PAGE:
Label-free imaging of living cells below the optical diffraction limit poses great challenges for optical microscopy. Biologically relevant structural information remains below the Rayleigh limit and beyond the reach of conventional microscopes. Super-resolution techniques are typically based on the non-linear and stochastic response of fluorescent labels which can be toxic and interfere with cell function. In this paper we present, for the first time, imaging of live cells using sub-optical wavelength phonons. The axial imaging resolution of our system is determined by the acoustic wavelength (λa = λprobe/2n) and not on the NA of the optics allowing sub-optical wavelength acoustic sectioning of samples using the time of flight. The transverse resolution is currently limited to the optical spot size. The contrast mechanism is significantly determined by the mechanical properties of the cells and requires no additional contrast agent, stain or label to image the cell structure. The ability to breach the optical diffraction limit to image living cells acoustically promises to bring a new suite of imaging technologies to bear in answering exigent questions in cell biology and biomedicine.
Optical microscopy is possibly the most powerful technique used in the life sciences to study cell biology and remains an extremely active global research area, continuing to drive advances in biomedicine. Imaging of live cells is crucial in order to study structure, function and dynamic behaviour – often a difficult problem because of the scale, fragility, and weak optical contrast of living cells. Techniques such as differential interference, phase contrast1, epifluorescence2 (2D), confocal laser scanning microscopy (CLSM3) and multiphoton imaging4 are widely used because of their compatibility with live cells. However, living cells are susceptible to photodamage from high photon energies at short wavelengths. This limits the range of wavelengths that can be used to the visible part of the spectrum and ultimately limits the resolution. Super-resolution techniques such as STED5 and STORM6 can surpass the Rayleigh resolution limit but require high photon doses and fluorescent labels which can be injurious to living preparations7. The study of dynamic internal processes involving sub-optical structures (<500 nm) is increasingly important, and there is a limited choice of label-free super-resolution methods capable of addressing living preparations.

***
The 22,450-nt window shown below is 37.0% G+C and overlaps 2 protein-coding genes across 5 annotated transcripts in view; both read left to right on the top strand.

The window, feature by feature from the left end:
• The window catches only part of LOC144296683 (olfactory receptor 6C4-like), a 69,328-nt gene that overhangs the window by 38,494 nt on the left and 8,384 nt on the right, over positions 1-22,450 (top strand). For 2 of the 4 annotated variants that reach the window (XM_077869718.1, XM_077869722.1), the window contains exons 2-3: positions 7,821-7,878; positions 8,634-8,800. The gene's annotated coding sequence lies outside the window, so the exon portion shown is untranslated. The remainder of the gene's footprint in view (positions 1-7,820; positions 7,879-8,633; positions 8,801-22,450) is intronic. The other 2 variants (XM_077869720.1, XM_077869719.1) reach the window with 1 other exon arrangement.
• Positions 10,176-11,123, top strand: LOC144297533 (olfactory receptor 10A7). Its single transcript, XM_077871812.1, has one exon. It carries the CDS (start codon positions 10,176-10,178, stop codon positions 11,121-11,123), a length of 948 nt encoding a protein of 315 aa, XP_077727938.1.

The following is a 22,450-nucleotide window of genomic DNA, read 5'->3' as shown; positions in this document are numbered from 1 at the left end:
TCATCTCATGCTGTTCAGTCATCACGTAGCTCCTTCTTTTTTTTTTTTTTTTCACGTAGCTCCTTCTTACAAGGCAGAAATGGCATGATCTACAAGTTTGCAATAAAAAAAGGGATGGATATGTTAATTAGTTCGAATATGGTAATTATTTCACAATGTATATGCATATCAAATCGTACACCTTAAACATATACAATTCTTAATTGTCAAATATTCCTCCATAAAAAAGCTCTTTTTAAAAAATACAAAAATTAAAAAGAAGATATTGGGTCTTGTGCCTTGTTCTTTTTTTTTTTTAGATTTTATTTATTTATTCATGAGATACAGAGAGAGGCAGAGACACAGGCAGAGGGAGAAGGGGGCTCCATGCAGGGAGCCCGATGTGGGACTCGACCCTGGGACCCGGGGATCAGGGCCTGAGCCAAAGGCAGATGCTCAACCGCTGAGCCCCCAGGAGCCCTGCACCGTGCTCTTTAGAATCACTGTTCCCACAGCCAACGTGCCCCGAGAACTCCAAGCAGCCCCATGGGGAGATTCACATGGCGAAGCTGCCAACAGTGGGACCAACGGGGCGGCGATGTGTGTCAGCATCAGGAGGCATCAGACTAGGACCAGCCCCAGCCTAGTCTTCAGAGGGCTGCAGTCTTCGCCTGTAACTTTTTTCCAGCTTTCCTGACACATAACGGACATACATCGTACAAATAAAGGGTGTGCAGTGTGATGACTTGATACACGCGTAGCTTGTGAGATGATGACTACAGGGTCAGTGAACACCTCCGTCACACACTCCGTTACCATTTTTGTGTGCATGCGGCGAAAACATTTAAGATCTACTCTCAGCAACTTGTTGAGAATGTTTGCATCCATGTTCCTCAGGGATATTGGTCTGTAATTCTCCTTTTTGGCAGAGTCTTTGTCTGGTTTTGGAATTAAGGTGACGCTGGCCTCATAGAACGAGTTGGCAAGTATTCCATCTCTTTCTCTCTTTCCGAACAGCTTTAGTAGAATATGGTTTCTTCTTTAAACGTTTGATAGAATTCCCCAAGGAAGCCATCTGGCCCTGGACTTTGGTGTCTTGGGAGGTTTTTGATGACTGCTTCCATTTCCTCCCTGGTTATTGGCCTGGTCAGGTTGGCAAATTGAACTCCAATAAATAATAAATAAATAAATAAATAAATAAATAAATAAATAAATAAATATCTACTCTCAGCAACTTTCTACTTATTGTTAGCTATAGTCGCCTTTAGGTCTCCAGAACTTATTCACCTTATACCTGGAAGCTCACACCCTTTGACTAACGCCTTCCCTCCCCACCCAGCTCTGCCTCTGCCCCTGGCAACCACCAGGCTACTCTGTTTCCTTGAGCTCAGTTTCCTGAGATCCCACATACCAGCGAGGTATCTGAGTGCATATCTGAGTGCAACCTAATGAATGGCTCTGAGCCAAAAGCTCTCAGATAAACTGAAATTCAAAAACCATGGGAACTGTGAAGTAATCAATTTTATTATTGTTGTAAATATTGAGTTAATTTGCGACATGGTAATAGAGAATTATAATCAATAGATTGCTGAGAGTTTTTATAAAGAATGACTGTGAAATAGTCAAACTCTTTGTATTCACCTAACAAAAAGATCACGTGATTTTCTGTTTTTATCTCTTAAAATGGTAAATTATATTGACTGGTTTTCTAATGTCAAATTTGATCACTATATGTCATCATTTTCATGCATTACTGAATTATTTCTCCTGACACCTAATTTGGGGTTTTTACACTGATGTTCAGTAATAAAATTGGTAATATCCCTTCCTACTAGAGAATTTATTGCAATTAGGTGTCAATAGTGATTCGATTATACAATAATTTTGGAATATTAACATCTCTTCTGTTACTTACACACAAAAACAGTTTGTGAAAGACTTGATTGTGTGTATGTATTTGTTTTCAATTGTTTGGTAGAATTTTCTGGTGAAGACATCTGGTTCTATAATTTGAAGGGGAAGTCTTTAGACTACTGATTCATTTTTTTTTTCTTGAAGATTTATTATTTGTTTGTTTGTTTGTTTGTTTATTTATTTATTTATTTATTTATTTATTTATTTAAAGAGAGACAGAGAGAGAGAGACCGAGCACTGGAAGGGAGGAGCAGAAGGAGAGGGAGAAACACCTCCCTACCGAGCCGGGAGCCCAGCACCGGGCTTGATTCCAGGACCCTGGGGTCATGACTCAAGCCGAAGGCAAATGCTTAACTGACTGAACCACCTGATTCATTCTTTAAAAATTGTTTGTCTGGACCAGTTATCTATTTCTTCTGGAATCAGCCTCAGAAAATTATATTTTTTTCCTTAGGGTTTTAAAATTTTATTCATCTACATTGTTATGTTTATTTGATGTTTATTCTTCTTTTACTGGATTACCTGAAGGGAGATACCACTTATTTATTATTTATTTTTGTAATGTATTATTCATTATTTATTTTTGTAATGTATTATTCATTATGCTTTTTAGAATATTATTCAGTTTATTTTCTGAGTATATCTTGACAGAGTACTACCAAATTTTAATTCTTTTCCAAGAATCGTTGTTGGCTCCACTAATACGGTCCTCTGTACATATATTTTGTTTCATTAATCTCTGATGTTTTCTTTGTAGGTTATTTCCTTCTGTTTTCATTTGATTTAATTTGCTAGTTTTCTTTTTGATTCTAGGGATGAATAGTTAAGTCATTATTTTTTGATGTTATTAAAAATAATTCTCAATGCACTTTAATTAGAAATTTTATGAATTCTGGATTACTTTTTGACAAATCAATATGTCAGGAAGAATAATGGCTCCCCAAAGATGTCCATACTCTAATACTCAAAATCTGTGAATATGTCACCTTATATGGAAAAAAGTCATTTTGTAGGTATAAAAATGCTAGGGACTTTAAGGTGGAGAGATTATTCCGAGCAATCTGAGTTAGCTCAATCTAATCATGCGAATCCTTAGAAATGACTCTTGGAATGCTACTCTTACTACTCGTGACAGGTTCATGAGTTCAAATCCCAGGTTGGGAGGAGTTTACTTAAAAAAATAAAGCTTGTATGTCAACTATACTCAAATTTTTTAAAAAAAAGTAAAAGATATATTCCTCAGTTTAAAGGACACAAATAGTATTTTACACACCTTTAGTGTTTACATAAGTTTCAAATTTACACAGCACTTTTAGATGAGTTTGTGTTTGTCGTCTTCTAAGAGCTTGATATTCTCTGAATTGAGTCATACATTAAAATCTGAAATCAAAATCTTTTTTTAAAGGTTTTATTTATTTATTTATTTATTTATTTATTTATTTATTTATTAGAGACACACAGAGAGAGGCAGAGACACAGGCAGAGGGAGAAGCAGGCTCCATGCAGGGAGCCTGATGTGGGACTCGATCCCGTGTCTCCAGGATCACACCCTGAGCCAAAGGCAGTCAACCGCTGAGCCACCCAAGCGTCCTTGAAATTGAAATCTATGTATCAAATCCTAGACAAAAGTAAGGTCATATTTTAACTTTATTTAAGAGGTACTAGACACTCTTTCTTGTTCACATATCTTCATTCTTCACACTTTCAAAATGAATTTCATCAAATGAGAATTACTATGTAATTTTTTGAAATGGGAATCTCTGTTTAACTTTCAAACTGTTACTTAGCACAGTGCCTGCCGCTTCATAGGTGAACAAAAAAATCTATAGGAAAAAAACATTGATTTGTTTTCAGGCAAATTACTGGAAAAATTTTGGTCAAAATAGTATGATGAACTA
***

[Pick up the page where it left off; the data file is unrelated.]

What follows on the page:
Images of individual biological cells using mechanical contrast is of great interest as it can provide complementary information to that obtained with conventional optical microscopy. Current methods for mechanical imaging at optical resolutions or above are not compatible with biological samples, especially living samples. These often require harsh conditions or direct mechanical interactions with the sample which may or may not be destructive or quantitative. Mechanical imaging is currently performed using techniques such as scanning acoustic microscopy (SAM), atomic force microscopy (AFM), photoacoustic microscopy (PAM) and Brillouin microscopy.